Reality TV icon and lawyer-to-be Kim Kardashian West just returned to the White House to discuss the nuances of prison reform and new partnerships with President Donald Trump.
Kardashian spoke on the issue of prison reentry at an event in Washington D.C. on June 13. The influencer-turned-activist discussed new programs that will help formerly incarcerated individuals join the workforce again. Specifically, Kardashian announced a new program with Lyft, a ride-sharing app that plans on issuing former prisoners gift cards to help them get to work and visit family.
President Trump introduced Kim Kardashian and gave a perfunctory statement on the issue.
"We must make sure the Americans returning from prison get a true second chance,” Trump said, according to The Washington Post. “When former inmates come home, the single most important thing we can do is help them get a job.”
"When we say, 'Hire American,' we mean all Americans," concluded Trump, according to CBS News.
Kardashian then spoke about how she came to care about the specific set of complicated dilemmas faced by people who have previously served time.
"I wanted to make a difference and just wanted to do the right thing, but I didn't know how," Kardashian said, according to USA Today. "The ultimate goal is everyone wants the community to be safe. And the more opportunity that … [ex-prisoners] have, and the support we help give them, the safer everyone will be."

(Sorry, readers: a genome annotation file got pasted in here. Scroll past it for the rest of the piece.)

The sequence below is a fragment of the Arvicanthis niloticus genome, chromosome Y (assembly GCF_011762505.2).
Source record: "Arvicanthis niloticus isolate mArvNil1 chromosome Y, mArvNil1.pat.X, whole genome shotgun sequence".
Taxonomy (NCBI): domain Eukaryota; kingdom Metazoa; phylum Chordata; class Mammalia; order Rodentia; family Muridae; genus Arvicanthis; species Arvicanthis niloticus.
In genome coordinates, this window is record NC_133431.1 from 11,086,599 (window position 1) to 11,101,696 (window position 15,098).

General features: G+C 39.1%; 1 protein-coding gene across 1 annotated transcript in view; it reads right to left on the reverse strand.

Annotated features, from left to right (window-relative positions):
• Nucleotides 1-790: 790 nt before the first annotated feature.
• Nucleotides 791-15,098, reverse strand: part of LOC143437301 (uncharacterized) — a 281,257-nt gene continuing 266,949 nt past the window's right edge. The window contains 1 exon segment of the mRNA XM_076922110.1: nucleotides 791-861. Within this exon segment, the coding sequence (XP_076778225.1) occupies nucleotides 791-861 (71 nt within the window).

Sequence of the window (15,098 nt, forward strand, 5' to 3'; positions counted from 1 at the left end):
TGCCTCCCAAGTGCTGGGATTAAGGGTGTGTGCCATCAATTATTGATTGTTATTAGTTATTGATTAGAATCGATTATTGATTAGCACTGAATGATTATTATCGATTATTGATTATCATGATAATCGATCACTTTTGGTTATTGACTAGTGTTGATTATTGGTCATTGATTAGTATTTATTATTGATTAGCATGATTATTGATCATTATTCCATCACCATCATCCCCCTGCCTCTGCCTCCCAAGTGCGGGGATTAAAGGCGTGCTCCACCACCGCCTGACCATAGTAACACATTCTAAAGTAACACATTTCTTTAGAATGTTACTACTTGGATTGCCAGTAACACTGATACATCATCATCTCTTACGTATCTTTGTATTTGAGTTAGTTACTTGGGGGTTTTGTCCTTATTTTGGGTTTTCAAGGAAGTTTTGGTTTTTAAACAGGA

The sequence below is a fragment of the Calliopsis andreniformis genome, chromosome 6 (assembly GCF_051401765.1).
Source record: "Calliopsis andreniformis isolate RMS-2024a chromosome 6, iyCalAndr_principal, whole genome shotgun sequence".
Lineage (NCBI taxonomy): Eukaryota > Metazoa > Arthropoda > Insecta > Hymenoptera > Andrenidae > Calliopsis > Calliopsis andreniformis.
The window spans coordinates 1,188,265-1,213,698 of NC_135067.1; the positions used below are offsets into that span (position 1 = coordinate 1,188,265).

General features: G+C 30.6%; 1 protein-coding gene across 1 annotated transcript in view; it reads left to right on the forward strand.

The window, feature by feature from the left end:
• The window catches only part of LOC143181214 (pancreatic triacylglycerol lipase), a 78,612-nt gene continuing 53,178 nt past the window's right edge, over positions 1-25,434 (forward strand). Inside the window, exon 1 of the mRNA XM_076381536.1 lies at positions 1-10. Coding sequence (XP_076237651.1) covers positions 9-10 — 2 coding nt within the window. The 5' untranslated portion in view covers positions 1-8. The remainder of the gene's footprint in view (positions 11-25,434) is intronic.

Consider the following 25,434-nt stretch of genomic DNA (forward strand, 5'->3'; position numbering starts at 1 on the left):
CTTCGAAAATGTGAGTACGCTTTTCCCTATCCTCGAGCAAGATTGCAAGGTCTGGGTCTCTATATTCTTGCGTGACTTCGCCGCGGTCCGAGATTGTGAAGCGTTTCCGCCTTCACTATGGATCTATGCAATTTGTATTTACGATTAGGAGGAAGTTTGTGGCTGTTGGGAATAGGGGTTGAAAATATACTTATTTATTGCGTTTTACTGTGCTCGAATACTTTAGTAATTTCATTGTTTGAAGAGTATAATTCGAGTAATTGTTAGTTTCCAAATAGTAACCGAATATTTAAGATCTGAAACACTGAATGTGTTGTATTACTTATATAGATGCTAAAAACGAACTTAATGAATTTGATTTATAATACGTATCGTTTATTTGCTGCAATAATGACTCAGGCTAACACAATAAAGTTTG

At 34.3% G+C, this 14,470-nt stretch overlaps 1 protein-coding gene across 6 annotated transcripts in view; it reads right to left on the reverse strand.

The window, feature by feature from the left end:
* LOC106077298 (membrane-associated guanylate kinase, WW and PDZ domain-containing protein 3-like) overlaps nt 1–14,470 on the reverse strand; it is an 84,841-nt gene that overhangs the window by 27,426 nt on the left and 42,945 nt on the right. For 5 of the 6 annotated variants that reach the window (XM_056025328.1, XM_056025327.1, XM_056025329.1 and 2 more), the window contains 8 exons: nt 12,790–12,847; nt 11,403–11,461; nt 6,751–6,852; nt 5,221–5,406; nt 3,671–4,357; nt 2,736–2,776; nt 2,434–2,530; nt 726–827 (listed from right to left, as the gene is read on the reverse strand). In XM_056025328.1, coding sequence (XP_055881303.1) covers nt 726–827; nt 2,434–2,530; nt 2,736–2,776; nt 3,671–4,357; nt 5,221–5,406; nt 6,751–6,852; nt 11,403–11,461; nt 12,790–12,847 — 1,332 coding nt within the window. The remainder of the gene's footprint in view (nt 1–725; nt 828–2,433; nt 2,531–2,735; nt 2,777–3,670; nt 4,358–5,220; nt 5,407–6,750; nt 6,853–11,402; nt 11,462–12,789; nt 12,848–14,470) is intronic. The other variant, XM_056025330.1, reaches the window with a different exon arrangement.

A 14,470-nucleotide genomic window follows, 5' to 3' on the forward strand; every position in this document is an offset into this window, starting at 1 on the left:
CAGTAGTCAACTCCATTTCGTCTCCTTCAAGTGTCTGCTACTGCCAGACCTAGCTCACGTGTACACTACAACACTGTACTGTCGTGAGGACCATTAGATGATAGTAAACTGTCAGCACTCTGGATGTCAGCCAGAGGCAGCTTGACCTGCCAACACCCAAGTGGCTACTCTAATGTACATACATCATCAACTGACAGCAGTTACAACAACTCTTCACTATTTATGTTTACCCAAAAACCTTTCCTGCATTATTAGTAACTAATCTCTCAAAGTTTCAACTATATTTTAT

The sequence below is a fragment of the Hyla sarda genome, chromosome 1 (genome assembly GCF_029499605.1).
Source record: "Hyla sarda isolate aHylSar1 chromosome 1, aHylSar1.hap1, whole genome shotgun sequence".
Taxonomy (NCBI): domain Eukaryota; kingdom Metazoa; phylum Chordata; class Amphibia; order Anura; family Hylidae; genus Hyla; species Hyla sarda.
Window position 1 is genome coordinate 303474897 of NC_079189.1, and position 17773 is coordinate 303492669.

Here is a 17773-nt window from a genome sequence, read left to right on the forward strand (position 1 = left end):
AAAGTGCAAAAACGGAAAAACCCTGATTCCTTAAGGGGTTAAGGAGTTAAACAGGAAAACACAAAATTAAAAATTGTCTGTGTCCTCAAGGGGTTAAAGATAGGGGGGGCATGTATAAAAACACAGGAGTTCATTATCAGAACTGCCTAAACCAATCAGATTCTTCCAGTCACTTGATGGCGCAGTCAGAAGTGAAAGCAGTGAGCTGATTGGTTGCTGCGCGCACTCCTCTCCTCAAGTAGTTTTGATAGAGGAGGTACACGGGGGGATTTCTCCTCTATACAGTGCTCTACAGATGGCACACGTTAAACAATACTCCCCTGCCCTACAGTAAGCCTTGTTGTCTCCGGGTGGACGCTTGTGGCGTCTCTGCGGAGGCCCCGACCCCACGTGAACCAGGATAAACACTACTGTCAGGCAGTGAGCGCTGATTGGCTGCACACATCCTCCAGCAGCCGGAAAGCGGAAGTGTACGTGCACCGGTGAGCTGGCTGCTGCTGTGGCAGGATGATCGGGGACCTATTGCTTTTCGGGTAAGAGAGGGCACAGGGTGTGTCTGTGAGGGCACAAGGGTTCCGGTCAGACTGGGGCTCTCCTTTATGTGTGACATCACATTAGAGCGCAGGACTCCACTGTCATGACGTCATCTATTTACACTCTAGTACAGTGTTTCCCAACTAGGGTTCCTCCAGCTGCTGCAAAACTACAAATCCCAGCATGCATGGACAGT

Kardashian had been talking about the event on her social media accounts before arriving at the White House.
"I am heading to the White House to speak at the second-chance hiring and re-entry event," she said. "[I am] honored to be a part of the announcement that the administration and the private sector are stepping up to create opportunities for these men and women to succeed once home."
Kardashian, now an aspiring lawyer, has previously discussed the subject of prison reform with President Trump on several occasions. She is believed to have played an instrumental role in the pardoning of Alice Marie Johnson, who had been serving life in prison on drug charges.
She has also bankrolled several lawyers to help those convicted of low-level drug offenses from winding up behind bars for life, according to The Washington Post.
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